Main Street Marijuana, Open for Business

Twenty months after Washingtonians voted yes on recreational marijuana, the first pot shops have been cleared to open for business. July 8th was the official first day, but the 9th was the opening of the first pot store in SW Washington’s Clark County, just a hop, skip and a joint from the Oregon border.

Main St. Marijuana in Vancouver is just one mile from Portland, Oregon. Proprietor Ramsey Hamide anticipates that, “A huge influx of our business is going to be Oregonians or from the Portland metropolitan area.”

First in the long line of people waiting to buy legal weed was Mark Edwards, 42, from Salem, Oregon. He arrived at 3:30am. “I got here early and now I get to be first of the historic day, so I’m enjoying that.” he told High Times. “It’s the whole idea that it’s legal for the first time. I don’t have to worry about getting arrested over it, I just go buy it. I’m going to take it to a family member’s house tonight and just enjoy it for once, truly and fully.”

Edwards predicted he wouldn’t be coming to the Vancouver shop for long, “[Oregon] is going to be on the November ballot, I’m confident of that and I’m confident that when it does go through this year it’s going to be legal in just a matter of time now.”

Another reason Oregonians, and Washingtonians for that matter, may not be making the short trek to the new shops are the prices. The Sour Kush that I legally purchased cost $30 a gram. The highest price I’ve ever paid for marijuana. Three times black market and dispensary prices. For now, there are only two strains to choose from, the sour and J’s Famous Kush, a proprietary blend by Farmer J’s. There were also pre-rolled joints. Farmer J’s was the only licensed supplier who was ready and there are no licensed commercial kitchens ready yet for edibles.

Hamide tried to explain the cost break down, while assuring us that prices will go down as supply increases. “Averaging the price of a gram to $25, in a four gram bag for $100, we’ve broken it down and $48 of that is going to the processors, $37 is going to the state for city and state taxes, then only about $3.70 is going to the retailers.”

It’s tough to swallow, but regardless, Main St. Marijuana had a line that wrapped around the building by the time they opened their doors at 11:00am. Hundreds flocked to the opening. The ribbon was cut by Vancouver Mayor Tim Leavitt. “It shows that they are supporting what we’re doing here today,” said Hamide, adding, “We’ve been in constant contact with the city as far as planning, licensing, and making sure we’re addressing any concerns the community may have.”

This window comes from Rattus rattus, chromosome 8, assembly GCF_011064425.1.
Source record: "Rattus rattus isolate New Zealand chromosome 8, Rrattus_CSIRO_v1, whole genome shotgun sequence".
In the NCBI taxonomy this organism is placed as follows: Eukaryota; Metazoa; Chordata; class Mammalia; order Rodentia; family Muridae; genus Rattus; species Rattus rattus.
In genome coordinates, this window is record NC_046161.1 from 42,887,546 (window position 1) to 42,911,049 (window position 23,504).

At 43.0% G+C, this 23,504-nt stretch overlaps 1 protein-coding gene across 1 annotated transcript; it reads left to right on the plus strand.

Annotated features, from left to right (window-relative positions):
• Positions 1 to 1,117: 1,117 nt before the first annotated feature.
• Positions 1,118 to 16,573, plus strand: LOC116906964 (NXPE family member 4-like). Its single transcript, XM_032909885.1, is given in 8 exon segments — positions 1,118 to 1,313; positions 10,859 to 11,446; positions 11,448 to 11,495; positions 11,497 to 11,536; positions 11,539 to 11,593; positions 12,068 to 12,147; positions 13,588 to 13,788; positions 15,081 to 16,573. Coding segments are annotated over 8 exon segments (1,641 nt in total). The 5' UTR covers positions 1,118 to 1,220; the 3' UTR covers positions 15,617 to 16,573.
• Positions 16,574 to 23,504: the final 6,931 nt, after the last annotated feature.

Mayor Leavitt had nothing but positive things to say about his city’s new marijuana hot spots. Though the issue of marijuana never came up during Leavitt’s former campaigns, he assured High Times that he had voted in support of the initiative. He said, “We’re happy, we welcome people to come to our city, spend their money and enjoy our downtown.”

And enjoying downtown was a big part of the day’s festivities. Main Street was buzzing with people from all walks of life, there to buy marijuana legally for the first time or to simply be a part of the historic day. Down the street from the pot shop was another neighborhood cannabusiness, Viridian Sciences, throwing their own block party in conjunction with the grand opening, featuring local vendors and sporting a Weed and Weenies theme.

“We couldn’t think of a better way to promote the state being safe and responsible than throwing a party the day of, letting people know that we’re here and we’re supporting the local community,” said Viridian Sciences President, Justin Dufour, Esq. “Pretty much everyone is supportive of the new people on the block, namely us and Main Street Marijuana.”

Viridian Sciences provides business management software to the cannabis industry. They offer business solutions to producers, processors, retailers and laboratories. They focus on social responsibility and conforming best practices when it comes to regulation and control.

“Our message is to consume responsibly,” explained Dufour, “‘It’s not a joke when you toke,’ ‘If you’re feeling dabby call a cabby,’ those are some of the slogans that we’re using so that people can know the law before they purchase. It’s like alcohol, you can get a DUI, you can’t just walk down the street smoking a joint, even though that’s what we’d all love to be able to do.”

Today’s crowd was peaceful, full of pleasant anticipation, and not toking in public. The police had a light presence. Detective Chavers of the Vancouver Police Department, strolling a side street, commented, “My assignment today is just crowd control. It’s like a grand opening for a Walmart, a liquor store or a fireworks stand, mostly just to make sure the crowd isn’t blocking traffic. Really it didn’t have a lot to do with the marijuana other than education. Folks are still unsure about the law. Now marijuana’s legal and in their mind that means anything goes, and that’s not really true. Adults over 21 can possess up to an ounce, but you still can’t have it in view of the general public, you can’t smoke it in public…”

Smiling amiably, he said, “We’re not here to rain on anybody’s parade. We’re mostly here to make sure everyone’s having a good time, nobody’s getting hurt, and that people follow the rules, but the store’s done a great job of organizing it, so it’s been really smooth.”

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